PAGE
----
Considering the current pandemic we are facing, it's easy to feel like we have completely lost control. By completing your incapacity planning you can at least know that you have control over your end-of-life care. It's understandably difficult to consider the topics of disability or death but it's important to take the time in advance to designate a trusted individual to manage your finances or to make medical decisions for you. By doing so it will have ensured that not only will your instructions and intentions be followed but you would have also lightened the load on your loved ones in the event of an emergency.

How do I create an estate plan?

There are numerous options and scenarios to consider when developing an estate plan that protects your legacy and achieves your objectives, and important decisions should be made with the advice of qualified lawyers and financial experts. Membership with Legacy Assurance Plan provides members with valuable resources and guidance to develop comprehensive estate plans that take life's contingencies into consideration and leave a positive impact for generations to come. Legacy Assurance Plan members also receive peace of mind that a team of trusted, experienced professionals will assist them in developing legal, financial and tax strategies that will meet their needs today and for years to come through periodic reviews.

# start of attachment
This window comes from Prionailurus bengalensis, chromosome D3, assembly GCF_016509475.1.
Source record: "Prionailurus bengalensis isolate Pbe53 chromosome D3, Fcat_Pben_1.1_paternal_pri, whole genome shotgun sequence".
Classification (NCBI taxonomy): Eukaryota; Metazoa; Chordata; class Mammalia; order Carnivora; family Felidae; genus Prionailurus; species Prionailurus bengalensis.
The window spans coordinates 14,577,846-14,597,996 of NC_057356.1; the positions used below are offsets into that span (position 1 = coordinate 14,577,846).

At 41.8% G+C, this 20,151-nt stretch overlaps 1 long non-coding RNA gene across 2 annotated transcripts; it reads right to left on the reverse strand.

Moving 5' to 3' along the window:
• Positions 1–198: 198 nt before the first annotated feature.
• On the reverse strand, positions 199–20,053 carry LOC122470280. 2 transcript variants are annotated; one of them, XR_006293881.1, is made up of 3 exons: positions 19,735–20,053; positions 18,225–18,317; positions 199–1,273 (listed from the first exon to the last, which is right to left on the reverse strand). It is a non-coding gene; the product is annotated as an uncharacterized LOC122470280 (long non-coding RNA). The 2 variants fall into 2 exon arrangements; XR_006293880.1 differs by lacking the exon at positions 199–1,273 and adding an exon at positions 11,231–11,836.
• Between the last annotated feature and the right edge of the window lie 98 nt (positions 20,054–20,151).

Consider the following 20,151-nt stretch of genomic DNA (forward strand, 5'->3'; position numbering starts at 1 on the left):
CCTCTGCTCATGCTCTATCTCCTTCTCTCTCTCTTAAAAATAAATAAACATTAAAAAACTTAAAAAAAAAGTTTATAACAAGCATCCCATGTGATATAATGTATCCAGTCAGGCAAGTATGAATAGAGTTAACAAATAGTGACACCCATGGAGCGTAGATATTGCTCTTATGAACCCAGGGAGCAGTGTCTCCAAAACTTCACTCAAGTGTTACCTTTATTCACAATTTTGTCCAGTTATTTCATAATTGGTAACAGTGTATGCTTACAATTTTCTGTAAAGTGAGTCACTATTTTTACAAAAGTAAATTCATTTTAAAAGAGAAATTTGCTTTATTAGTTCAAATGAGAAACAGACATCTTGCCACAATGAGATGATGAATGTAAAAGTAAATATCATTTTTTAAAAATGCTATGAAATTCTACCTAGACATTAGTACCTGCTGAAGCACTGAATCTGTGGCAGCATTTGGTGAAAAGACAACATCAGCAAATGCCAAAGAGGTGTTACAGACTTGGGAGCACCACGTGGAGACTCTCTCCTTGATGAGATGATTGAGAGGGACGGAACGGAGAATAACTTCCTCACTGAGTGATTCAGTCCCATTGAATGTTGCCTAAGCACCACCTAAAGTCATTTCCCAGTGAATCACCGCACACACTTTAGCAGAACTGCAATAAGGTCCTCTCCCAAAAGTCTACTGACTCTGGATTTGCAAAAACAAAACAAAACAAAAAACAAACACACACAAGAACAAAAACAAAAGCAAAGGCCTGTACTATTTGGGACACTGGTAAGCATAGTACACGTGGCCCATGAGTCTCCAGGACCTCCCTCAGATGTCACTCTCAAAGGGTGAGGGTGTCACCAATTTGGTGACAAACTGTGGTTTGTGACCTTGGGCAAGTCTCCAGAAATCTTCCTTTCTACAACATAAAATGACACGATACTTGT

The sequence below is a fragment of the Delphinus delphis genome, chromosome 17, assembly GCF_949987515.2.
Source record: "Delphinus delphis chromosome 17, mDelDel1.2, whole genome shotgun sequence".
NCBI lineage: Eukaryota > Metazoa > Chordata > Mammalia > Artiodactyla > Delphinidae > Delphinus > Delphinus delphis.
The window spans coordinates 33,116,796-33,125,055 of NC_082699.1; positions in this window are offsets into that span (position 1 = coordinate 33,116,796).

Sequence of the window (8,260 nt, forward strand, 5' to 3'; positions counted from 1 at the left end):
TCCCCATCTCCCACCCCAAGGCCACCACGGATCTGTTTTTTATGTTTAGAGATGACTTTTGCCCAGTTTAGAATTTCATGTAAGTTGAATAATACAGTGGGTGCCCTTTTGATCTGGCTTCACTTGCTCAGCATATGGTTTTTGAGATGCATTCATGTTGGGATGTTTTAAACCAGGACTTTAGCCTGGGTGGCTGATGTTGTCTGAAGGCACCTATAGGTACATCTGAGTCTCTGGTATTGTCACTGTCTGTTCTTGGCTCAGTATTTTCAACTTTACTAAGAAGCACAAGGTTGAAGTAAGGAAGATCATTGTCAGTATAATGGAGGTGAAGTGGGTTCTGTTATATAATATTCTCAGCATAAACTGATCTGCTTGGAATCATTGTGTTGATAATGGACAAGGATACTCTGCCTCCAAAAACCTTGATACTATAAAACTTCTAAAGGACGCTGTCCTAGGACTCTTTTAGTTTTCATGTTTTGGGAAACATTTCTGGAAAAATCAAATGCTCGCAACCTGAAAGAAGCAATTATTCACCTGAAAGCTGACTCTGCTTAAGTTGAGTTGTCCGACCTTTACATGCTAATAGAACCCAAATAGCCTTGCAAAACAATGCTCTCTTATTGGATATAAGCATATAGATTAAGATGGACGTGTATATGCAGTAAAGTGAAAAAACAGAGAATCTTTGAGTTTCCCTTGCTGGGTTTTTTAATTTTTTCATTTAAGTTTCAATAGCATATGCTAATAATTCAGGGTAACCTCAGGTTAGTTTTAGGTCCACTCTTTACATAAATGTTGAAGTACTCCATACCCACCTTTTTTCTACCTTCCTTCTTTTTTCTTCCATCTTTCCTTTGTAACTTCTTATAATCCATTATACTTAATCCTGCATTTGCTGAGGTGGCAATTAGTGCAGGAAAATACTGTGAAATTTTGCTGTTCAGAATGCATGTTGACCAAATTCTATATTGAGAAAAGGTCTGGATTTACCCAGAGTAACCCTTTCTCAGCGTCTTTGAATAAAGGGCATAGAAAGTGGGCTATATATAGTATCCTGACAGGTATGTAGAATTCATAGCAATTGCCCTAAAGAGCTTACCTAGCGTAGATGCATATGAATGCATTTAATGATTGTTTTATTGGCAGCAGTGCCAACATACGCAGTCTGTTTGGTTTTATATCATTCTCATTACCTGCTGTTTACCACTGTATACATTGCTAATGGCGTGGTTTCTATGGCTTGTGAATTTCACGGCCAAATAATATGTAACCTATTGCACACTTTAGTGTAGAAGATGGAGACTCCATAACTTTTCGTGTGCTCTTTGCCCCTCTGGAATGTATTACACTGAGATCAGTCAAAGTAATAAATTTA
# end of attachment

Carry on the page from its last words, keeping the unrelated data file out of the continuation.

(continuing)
This article is published by Legacy Assurance Plan and is intended for general informational purposes only. Some information may not apply to your situation. It does not, nor is it intended, to constitute legal advice. You should consult with an attorney regarding any specific questions about probate, living probate or other estate planning matters. Legacy Assurance Plan is an estate planning services company and is not a lawyer or law firm and is not engaged in the practice of law. For more information about this and other estate planning matters visit our website at